Vedanta chairman Anil Agarwal sells Anglo American stake
Indian tycoon Anil Agarwal is divesting his family’s majority stake in the diversified mining company Anglo American after only two years.
Agarwal, founder of global mining giant Vedanta, started buying into Anglo American via his family trust Volcan Investment in March 2017 and bought a second tranche in six months later, bringing his stake to 19.3%.
The bonds were to mature next year, but Volcan Investments said it would exercise a call option and take profits on its investment.
“At the time of Volcan’s initial investment, I explained that this was an attractive financial investment in a great company with excellent assets and a strong board and management team,” Agarwal said in a statement.
“This has turned out to be the case, with our target returns achieved even sooner than expected. The share price of Anglo American has close to doubled since Volcan invested, delivering attractive gains to all investors.”
In a separate statement, Vedanta said its overseas subsidiary, Cairn India Holdings, would also entirely unwind the investment it made into Anglo American, making a net gain of $100 million.
The total gain Agarwal is expected to make by divesting his stake is close to $500 million.
Metals and mining magnate Anil Agarwal turned a small scrap metal business into $15.4 billion revenue-making Vedanta Resources with interests ranging from iron ore and copper to oil and gas.
Agarwal serves as executive chairman of Vedanta, while his brother, Navin Agarwal, is executive vice chairman. Agarwal’s daughter, Priya, joined Vedanta as non-executive director in 2017 and his son, Agnivesh, is chairman of Vedanta’s power subsidiary Talwandi Sabo Power and managing director at Fujairah Gold, part of Vedanta Resources in the UAE.
Coca-Cola heir launches cryptocurrency bank for marijuana business
Greek billionaire and Coca-Cola heir Alkiviades David has launched a cannabis bank and cryptocurrency with his Swiss-based consortium Swissx to help arrange legal cannabis sales across the globe.
Swissx said its Swissx Bank, based in the Swiss municipality of Gstadd, would sell cannabis products that do not contain THC—the psychoactive part of hemp plants—and operate SWX Coin, a cryptocurrency based on Bitcoin’s blockchain pegged to the price of premium hemp flower.
Its SWX Coin will be used to pay members of the Swissx Hemp Farmers’ Cooperative, an entity established to provide proprietary hemp strains training to the agricultural workers producing the company’s seeds.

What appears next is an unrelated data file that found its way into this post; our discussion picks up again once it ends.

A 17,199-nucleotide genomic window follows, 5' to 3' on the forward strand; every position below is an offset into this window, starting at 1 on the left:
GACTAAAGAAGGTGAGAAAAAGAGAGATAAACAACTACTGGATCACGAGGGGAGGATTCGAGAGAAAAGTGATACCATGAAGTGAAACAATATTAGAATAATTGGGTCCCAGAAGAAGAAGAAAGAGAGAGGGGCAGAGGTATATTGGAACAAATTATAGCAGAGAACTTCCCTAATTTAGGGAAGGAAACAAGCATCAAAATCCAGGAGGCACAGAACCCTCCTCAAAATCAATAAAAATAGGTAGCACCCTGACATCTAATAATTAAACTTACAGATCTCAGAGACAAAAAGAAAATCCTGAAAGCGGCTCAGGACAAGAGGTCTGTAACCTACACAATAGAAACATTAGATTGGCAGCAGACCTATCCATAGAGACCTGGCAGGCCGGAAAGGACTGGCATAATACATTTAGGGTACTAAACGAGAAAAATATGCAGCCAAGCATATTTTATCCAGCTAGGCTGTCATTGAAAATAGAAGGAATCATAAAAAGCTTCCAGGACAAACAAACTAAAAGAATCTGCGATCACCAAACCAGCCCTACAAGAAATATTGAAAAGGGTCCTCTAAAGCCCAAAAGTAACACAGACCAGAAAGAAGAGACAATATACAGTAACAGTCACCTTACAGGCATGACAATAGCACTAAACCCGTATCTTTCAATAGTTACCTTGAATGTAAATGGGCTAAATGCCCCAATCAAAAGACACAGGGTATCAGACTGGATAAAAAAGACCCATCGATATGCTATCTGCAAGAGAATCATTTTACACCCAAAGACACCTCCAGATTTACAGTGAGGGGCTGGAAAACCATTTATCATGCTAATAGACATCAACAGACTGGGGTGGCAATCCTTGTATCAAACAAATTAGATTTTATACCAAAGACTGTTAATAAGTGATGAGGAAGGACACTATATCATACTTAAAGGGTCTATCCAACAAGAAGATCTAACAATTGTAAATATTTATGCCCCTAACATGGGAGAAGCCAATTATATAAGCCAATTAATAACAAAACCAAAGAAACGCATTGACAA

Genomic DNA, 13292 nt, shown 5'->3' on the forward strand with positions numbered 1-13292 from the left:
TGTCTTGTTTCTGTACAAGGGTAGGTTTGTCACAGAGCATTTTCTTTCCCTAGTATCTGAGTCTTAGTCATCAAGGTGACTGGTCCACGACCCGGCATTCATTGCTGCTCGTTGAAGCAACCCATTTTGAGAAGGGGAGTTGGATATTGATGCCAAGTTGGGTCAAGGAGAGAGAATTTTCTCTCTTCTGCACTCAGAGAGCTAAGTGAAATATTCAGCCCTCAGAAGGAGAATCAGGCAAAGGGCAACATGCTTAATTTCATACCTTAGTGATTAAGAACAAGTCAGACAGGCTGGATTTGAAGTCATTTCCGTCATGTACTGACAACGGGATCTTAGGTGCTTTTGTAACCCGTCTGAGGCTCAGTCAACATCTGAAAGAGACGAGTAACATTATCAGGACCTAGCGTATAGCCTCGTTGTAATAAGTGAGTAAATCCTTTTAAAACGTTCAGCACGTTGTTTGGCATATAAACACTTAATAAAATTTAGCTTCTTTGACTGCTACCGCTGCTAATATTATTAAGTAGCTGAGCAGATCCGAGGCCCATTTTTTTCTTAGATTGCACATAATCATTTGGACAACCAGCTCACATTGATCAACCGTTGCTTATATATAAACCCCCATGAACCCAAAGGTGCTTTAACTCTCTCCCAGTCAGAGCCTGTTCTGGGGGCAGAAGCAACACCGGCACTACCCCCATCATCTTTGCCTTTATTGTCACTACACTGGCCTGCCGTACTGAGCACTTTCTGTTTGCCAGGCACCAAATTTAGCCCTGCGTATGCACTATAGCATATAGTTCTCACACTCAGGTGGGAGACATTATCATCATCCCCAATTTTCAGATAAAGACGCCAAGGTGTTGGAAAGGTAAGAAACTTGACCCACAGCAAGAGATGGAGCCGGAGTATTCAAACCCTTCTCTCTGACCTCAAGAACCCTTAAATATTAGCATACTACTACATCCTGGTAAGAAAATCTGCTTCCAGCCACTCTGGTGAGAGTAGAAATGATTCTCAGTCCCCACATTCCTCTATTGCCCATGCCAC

Simultaneously, the consortium launched Swissx Global Hemp Exchange—a secondary market for the trading of future and other assets pertaining to the cannabis industry. It said the exchange will also provide analytics and pricing information on markets relevant to the cannabis sector.
“The Swissx Global Exchange will be an authoritative resource for the entire industry, better than Nielsen, bigger than Nasdaq,” David said in a statement.
“Together, the bank and currency and exchange don’t just ensure Swissx’s international operations run perfectly, it will become the engine for the fastest growing business sector in the world.”
Alkiviades David is heir to the Greek Leventis family fortune, whose holdings include manufacturing, bottling plants, property and shipping. When his father, Andrew A David, died in 2008, he became the majority shareholder of his family’s business Leventis-David Group, which owns Coca-Cola Hellenic—Europe’s largest bottling company with plants in 28 countries.
Philippine Air founder Lucio Tan chooses non-family executive to succeed
Billionaire Lucio Tan’s Philippine Air (PAL) has named industry veteran Gilbert Santa Maria as its new president and chief operating officer after weeks of speculation about the chairman’s succession plans for his airline.
The airline said Santa Maria was “handpicked” by Tan and is expected to begin working immediately at the loss-making carrier.
“I call on all PAL executives and staff to support Gilbert Santa Maria,” Tan said in a statement.
“Let’s work together and help him face PAL’s many challenges.”
The move comes after the airline’s long-serving president Jamie Bautista unexpectedly retired in late May.
In the wake of Bautista’s departure, Tan’s daughter, Vivienne Tan, PAL’s chief administrative officer, executive vice president and treasurer, was appointed as the airline’s officer in charge before Tan himself assumed the position of interim president and chief operating officer two weeks ago.
PAL’s parent company PAL Holdings has been struggling in the last two years, losing $200 million from 2017 and 2018 amid elevated fuel prices.
Lucio Tan is the founder and chairman of Philippine conglomerate LT Group, which has interests in tobacco, spirits, banking, hospitality, airlines and property development. His son Michael Tan, president of LT Group, is widely seen as the successor to the family’s $3.6 billion business empire. Vivienne was elected as director of LT Group this year and sits on the board of several of LT Group’s companies. His younger son, Lucio Tan Jr, heads Tanduay Distillers and sits as director of Fortune Tobacco.